Wrestling With Uranium

Wrestling With Uranium

There are 11 comments on the Hartford Courant story from Dec 14, 2008, titled Wrestling With Uranium. In it, Hartford Courant reports that:

Uranium contamination poses a persistent problem in as many as 16 well water systems serving thousands of people around the state, according to a Courant analysis of test records from the state Department of ...

Join the discussion below, or Read more at Hartford Courant.

imcrazytoo

United States

#2 Dec 14, 2008
So people will drive their cars all over the place, thereby contaminating the air and water (and having fatal and horrrible "accidents"), use all kinds of toxic cleaning chemicals in their homes, smear toxic chemicals on their bodies (from cosmetics), have their clothes sprayed with toxic chemicals (from "dry-cleaning"), but some naturally occurring uranium in the water supply, which hasn't been shown to have harmed anyone, is cause for hysteria...
mike

Dunedin, FL

#3 Dec 14, 2008
WWBD What would Bush do? Raise the acceptable level of uranium in drinking water and the problem is solved!
Virginia Observer

Edinburg, VA

#4 Dec 14, 2008
Congrats! to the "Courant" for good investigative reporting. This story/issue warrants on-going coverage. Why do public health officials always issue these insipid "comfort" messages?: "State health officials said they are unaware of any health problems directly linked to the contamination, and don't expect any at the levels that have been found." The story clearly states that the levels found in the Johnson Memorial Hospital samples are clearly over the compliance level. What's wrong with public health saying, "this is a serious problem and we are doing more instensive investigations...here's what residents should know, and can do, to limit their exposure."
And the statement by the hospital exec, " 'I am aware of our levels and the limits set by the [EPA], and I am very comfortable drinking the water, said Peter J. Betts, the hospital's interim chief executive officer.", seems to me to be an admission of criminal negligence on the part of the hospital's patients and workers. And this is supposedly a healthcare institution? Something is very wrong with this picture!
Virginia Observer

Edinburg, VA

#5 Dec 14, 2008
Please change "on the part of," to "regarding possible long-term negative health effects on"...
ADVENTUS

Windsor, CT

#6 Dec 14, 2008
This Ct. firm has an EPA-approved technology that provides in-situ immobilization of soluble metals in soil and groundwater. http://www.adventusgroup.com/products/ehc_m.s...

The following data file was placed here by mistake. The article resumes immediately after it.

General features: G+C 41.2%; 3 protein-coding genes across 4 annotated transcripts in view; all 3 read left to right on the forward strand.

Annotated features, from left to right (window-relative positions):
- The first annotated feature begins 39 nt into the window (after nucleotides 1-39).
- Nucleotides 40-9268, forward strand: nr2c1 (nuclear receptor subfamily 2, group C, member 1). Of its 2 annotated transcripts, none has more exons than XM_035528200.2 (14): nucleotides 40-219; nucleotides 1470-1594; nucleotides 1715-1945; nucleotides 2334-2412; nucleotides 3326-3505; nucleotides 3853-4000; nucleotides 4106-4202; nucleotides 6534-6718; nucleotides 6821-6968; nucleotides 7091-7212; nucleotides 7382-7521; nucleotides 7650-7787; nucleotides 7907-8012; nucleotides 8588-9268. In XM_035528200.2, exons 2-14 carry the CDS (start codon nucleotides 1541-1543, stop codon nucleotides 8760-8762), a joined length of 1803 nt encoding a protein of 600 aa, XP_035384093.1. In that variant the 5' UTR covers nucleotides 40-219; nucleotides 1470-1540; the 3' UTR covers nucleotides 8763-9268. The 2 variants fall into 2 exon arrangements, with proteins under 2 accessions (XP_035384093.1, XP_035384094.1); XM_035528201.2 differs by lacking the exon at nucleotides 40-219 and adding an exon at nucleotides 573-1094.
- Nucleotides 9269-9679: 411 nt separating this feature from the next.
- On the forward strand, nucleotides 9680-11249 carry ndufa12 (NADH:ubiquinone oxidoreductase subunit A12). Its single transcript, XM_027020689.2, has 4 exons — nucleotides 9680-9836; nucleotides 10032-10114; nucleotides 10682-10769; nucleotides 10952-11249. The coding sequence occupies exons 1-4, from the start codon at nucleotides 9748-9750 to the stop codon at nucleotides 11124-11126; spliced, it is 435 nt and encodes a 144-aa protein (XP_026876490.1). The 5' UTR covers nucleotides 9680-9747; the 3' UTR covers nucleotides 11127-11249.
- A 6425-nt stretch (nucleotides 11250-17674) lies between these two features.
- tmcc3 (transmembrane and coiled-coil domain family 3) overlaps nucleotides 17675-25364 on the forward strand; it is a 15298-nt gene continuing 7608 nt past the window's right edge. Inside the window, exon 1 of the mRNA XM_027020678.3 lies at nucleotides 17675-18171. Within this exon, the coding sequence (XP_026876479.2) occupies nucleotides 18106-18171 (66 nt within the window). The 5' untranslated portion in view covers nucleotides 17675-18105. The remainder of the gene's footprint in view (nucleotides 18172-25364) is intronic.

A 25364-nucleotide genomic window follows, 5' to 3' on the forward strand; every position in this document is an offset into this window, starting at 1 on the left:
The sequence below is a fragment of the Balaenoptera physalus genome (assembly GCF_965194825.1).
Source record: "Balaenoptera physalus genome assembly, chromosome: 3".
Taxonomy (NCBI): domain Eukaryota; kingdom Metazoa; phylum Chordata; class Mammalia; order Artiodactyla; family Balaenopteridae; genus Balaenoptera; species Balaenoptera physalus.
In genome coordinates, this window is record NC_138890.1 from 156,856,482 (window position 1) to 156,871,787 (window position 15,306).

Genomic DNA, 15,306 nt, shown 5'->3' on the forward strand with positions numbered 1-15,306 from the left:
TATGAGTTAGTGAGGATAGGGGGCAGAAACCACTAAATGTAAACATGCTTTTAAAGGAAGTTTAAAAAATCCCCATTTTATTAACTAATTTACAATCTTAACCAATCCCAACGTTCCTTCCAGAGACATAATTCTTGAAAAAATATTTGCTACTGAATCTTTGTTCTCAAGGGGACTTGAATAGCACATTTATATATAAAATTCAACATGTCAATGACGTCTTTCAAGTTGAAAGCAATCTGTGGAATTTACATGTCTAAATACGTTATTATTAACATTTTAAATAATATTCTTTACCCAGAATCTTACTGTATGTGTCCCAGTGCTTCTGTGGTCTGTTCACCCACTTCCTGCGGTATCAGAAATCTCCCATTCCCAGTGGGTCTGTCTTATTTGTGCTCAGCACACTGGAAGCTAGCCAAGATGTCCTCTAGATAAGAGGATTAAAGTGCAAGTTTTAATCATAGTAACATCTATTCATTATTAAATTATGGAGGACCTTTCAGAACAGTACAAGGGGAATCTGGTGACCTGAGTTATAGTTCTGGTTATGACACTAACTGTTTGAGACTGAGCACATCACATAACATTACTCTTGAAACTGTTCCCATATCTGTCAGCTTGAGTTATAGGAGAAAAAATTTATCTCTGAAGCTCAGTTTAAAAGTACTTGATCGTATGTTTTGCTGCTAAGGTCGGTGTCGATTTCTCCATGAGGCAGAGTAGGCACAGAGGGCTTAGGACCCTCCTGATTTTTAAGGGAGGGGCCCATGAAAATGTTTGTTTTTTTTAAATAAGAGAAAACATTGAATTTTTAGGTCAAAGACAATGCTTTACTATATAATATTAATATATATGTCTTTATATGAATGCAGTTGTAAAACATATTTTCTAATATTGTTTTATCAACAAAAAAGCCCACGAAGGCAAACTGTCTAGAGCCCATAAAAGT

Concerned Citizen 2008

Gastonia, NC

#7 Dec 14, 2008
Is this anything like wrestling with Uranus?
ricbee

United States

#8 Dec 14, 2008
Just another frightening tale to scare the old ladies. I'll start worrying when I see people glowing in the dark.
ricbee

United States

#9 Dec 14, 2008
imcrazytoo wrote:
So people will drive their cars all over the place, thereby contaminating the air and water (and having fatal and horrrible "accidents"), use all kinds of toxic cleaning chemicals in their homes, smear toxic chemicals on their bodies (from cosmetics), have their clothes sprayed with toxic chemicals (from "dry-cleaning"), but some naturally occurring uranium in the water supply, which hasn't been shown to have harmed anyone, is cause for hysteria...
Hysteria & reason to waste millions of dollars. Probably paying off political supporters.
FAV

East Hartford, CT

#10 Dec 14, 2008
It would be helpful if some one in the field could give us a rough idea of how the 30 ppb of uranium in the amount of water that one imbibes in a day compares with our exposure to background radiation in a day.
madison well drinker

New London, CT

#11 Dec 14, 2008
What this story glossed over is the fact that the state and towns know of the higher levels. but are under no obligation to report these levels to surrounding (ie: the madison schools) well water consumers. The state and town knew of higher levels 2 years ago. The town health director and state sat on it for that time and did not inform the town school system or any other area residents.(The schools are within 400 yards of the condos).

Then factor in that the Feds have one level that requires action, yet anyone affected thinks that those levels are exceedingly low and require limited or no action.

You don't know, what the government knows. Having attended some of the informational sessions regarding this news story in Madison. The various groups and agencies, who should know, skim over facts and play CYA with the regulations.

What this does not say is that your home well could have uranium or many other contaminants, There are tests you can do. But most homeowners are unaware that they exist and should be performed. At the purchase of your home you probably did not test for uranium and a range of other naturally occurring contaminants.
Blah

Andover, CT

#12 Dec 15, 2008
Jesus Uranium in water, lead in toys. How the hell did I survive growing up without all this paranoia?????

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